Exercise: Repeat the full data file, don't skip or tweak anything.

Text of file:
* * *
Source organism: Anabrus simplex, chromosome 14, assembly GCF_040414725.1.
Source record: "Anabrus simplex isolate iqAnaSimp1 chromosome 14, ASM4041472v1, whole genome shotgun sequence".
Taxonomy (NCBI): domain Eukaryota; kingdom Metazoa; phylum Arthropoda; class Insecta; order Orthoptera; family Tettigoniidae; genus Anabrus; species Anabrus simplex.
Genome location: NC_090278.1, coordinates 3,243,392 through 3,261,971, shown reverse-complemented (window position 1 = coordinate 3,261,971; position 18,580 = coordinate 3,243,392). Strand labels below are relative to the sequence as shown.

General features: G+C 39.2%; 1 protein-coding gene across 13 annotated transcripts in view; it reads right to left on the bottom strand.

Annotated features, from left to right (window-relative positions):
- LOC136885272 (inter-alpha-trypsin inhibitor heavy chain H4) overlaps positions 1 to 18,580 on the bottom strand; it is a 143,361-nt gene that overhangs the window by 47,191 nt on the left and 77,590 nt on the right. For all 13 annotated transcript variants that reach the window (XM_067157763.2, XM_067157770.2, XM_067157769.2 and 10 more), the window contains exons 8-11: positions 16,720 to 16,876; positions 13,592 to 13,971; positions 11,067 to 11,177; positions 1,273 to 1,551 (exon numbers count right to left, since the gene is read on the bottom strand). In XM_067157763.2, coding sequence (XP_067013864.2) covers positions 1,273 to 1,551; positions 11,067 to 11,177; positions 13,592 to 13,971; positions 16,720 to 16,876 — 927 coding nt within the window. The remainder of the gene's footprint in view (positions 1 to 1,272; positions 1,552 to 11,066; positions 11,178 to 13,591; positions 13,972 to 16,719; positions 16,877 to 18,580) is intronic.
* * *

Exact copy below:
Source organism: Anabrus simplex, chromosome 14, assembly GCF_040414725.1.
Source record: "Anabrus simplex isolate iqAnaSimp1 chromosome 14, ASM4041472v1, whole genome shotgun sequence".
Taxonomy (NCBI): domain Eukaryota; kingdom Metazoa; phylum Arthropoda; class Insecta; order Orthoptera; family Tettigoniidae; genus Anabrus; species Anabrus simplex.
Genome location: NC_090278.1, coordinates 3,243,392 through 3,261,971, shown reverse-complemented (window position 1 = coordinate 3,261,971; position 18,580 = coordinate 3,243,392). Strand labels below are relative to the sequence as shown.

General features: G+C 39.2%; 1 protein-coding gene across 13 annotated transcripts in view; it reads right to left on the bottom strand.

Annotated features, from left to right (window-relative positions):
- LOC136885272 (inter-alpha-trypsin inhibitor heavy chain H4) overlaps positions 1 to 18,580 on the bottom strand; it is a 143,361-nt gene that overhangs the window by 47,191 nt on the left and 77,590 nt on the right. For all 13 annotated transcript variants that reach the window (XM_067157763.2, XM_067157770.2, XM_067157769.2 and 10 more), the window contains exons 8-11: positions 16,720 to 16,876; positions 13,592 to 13,971; positions 11,067 to 11,177; positions 1,273 to 1,551 (exon numbers count right to left, since the gene is read on the bottom strand). In XM_067157763.2, coding sequence (XP_067013864.2) covers positions 1,273 to 1,551; positions 11,067 to 11,177; positions 13,592 to 13,971; positions 16,720 to 16,876 — 927 coding nt within the window. The remainder of the gene's footprint in view (positions 1 to 1,272; positions 1,552 to 11,066; positions 11,178 to 13,591; positions 13,972 to 16,719; positions 16,877 to 18,580) is intronic.